Why a hero gets a zero

Dismal appraisal of Magsaysay winner raises questions

pankaj

Pankaj Kumar | April 17, 2017 | New Delhi


#AIIMS   #Ashok Khemka   #JP Nadda   #whistle blower   #Sanjiv Chaturvedi   #corruption   #Ramon Magsaysay award winners   #Durga Shakti Nagpal  



Remember Sanjiv Chaturvedi? The one who won the 2015 Ramon Magsaysay for his crusade against corruption. The whistle-blower officer has been facing difficulties from various regimes, and the latest is the BJP. 

The 2002-batch IFS officer received his appraisal for 2015-16 in January. And the health ministry gave him a zero grading. 
 
Ironically, as per an affidavit filed before the Delhi high court on March 6, the Intelligence Bureau (IB) in its confidential report for annual evaluation had found him to be a “diligent officer”.

Justifying his dismal evaluation, the union health minister JP Nadda added insult to injury with these words: “I have gone through the reports of the reporting and reviewing authorities. However, since I have never directly monitored the performance of the officer reported upon and am not in position to form an independent opinion on it, as such, I cannot but agree with the assessment of his immediate superiors.”

Moreover, he was given zero in his performance report for the same year in which he was conferred with the Magsaysay award. 

At present, Chaturvedi is posted as conservator of forest (research) at Haldwani in Uttarakhand. 
 
What happened at AIIMS

Chaturvedi made a name when he unearthed a series of scams in Haryana and earned the wrath of the Congress government of Bhupinder Singh Hooda. He shifted to the centre, and was appointed as deputy director of AIIMS, New Delhi, in 2012, and was given an additional charge of chief vigilance officer (CVO) at the institute, but he has no relief from the new regime either. As the CVO, he initiated action in over 200 corruption cases between 2012 and 2014, leading to his removal from the post of CVO (though he retained the post of deputy director).  

Dr MC Mishra, the AIIMS director who had consistently awarded him a grade of 9.5 (out of 10) in 2013-14 and 2014-15, gave him only 1 in 2015-16.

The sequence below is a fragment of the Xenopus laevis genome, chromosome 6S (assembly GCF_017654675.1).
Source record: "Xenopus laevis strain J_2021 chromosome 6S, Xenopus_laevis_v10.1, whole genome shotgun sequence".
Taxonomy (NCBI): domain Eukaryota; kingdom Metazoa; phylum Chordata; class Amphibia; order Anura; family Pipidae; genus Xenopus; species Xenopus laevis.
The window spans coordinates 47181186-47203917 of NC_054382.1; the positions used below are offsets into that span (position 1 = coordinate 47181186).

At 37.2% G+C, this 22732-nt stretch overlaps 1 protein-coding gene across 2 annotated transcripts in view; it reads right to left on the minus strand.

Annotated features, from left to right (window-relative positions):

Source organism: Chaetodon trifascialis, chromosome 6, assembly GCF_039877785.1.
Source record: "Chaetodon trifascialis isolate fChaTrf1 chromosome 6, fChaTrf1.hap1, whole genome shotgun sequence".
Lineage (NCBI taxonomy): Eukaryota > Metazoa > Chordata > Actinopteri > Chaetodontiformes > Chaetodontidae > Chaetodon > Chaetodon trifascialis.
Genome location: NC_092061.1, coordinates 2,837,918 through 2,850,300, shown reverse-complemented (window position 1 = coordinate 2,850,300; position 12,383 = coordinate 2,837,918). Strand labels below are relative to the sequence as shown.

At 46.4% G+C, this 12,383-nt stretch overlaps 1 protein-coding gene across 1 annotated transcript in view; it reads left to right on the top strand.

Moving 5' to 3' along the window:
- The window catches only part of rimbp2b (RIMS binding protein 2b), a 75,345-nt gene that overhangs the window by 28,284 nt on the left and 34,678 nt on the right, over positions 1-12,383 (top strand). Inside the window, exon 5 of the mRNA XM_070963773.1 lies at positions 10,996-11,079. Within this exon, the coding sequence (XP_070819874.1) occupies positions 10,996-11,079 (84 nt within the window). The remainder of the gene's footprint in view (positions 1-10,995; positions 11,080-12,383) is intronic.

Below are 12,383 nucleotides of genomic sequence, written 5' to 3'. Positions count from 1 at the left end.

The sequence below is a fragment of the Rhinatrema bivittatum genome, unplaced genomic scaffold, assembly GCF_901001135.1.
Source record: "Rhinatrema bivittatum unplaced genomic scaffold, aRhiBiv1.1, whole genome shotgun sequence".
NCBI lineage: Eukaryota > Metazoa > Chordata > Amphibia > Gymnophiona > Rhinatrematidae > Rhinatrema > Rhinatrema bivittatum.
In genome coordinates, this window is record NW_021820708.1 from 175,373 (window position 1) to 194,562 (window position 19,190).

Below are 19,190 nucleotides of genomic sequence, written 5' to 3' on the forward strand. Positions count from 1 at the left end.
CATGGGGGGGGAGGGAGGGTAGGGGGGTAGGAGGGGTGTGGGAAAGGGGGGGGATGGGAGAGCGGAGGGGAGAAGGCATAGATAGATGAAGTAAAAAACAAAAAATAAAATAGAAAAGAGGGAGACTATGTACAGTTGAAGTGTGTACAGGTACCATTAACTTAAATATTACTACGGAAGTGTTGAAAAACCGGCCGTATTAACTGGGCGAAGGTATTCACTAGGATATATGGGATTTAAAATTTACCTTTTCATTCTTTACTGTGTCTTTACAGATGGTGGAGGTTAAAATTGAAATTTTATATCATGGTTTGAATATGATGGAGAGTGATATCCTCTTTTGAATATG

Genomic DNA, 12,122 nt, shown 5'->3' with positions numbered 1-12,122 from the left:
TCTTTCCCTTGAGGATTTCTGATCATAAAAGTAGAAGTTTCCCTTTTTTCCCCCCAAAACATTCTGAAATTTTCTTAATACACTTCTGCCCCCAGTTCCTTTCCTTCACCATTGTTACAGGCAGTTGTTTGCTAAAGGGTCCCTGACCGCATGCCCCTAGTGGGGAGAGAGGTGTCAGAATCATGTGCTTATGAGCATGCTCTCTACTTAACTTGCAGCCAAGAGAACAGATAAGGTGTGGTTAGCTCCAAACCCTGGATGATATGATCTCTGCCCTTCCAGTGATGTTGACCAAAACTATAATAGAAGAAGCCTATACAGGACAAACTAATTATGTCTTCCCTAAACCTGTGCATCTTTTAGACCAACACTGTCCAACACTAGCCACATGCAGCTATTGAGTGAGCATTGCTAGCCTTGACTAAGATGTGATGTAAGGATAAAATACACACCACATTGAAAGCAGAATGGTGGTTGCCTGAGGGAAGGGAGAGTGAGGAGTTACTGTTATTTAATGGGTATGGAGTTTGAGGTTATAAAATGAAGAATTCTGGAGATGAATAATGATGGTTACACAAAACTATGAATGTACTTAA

As per the instructions issued by the department of personnel and training, any grade between 0-4 is considered ‘zero’ for the purpose of promotion and other service matters.  
 
And in Haryana

Low rating are not new for Chaturvedi. During his stint as a forest officer in Haryana from 2005 to 2012, he exposed many corruption cases for which he was always at confrontation with the Hooda government. He was graded 3.5 out of 10 for two consecutive years (2010-11 and 2011-12). But these gradings were restored as outstanding through a presidential order in January 2014. 
 
He was allegedly harassed by the Hooda government throughout his stint in the state. The state government refused to relieve him for central deputation; constituted an inquiry committee against him, accusing him of inefficiency; and tried to downgrade his appraisal. Between 2008 and 2014, the president passed four orders in his support, quashing Hooda’s  orders. 
 
Chaturvedi is not the only one

Ashok Khemka, an IAS officer, has been transferred over 40 times in 23 years of his service after he exposed corruption in departments in which he was posted. He shot to fame in 2012 when he cancelled Congress chief Sonia Gandhi’s son-in-law Robert Vadra’s illegal land deal in Gurgaon. 

Durga Shakti Nagpal, another IAS officer, launched a large-scale operation to stop illegal sand mining in Gautambudh Nagar in 2013. The illegal sand mining was flourishing due to an alleged nexus between politicians and miners. She was suspended for allegedly demolishing an illegal mosque wall in a village in Greater Noida.  
 
Targeting officials like Chaturvedi, Khemka and Nagpal is a major reason why the bureaucracy, supposedly comprising of the most learned officials who run the day-to-day administration of the country, suffers from major corruption and incompetency. 
 

pankaj@governancenow.com

(The article appears in the April 16-30, 2017 issue of Governance Now)
 
 

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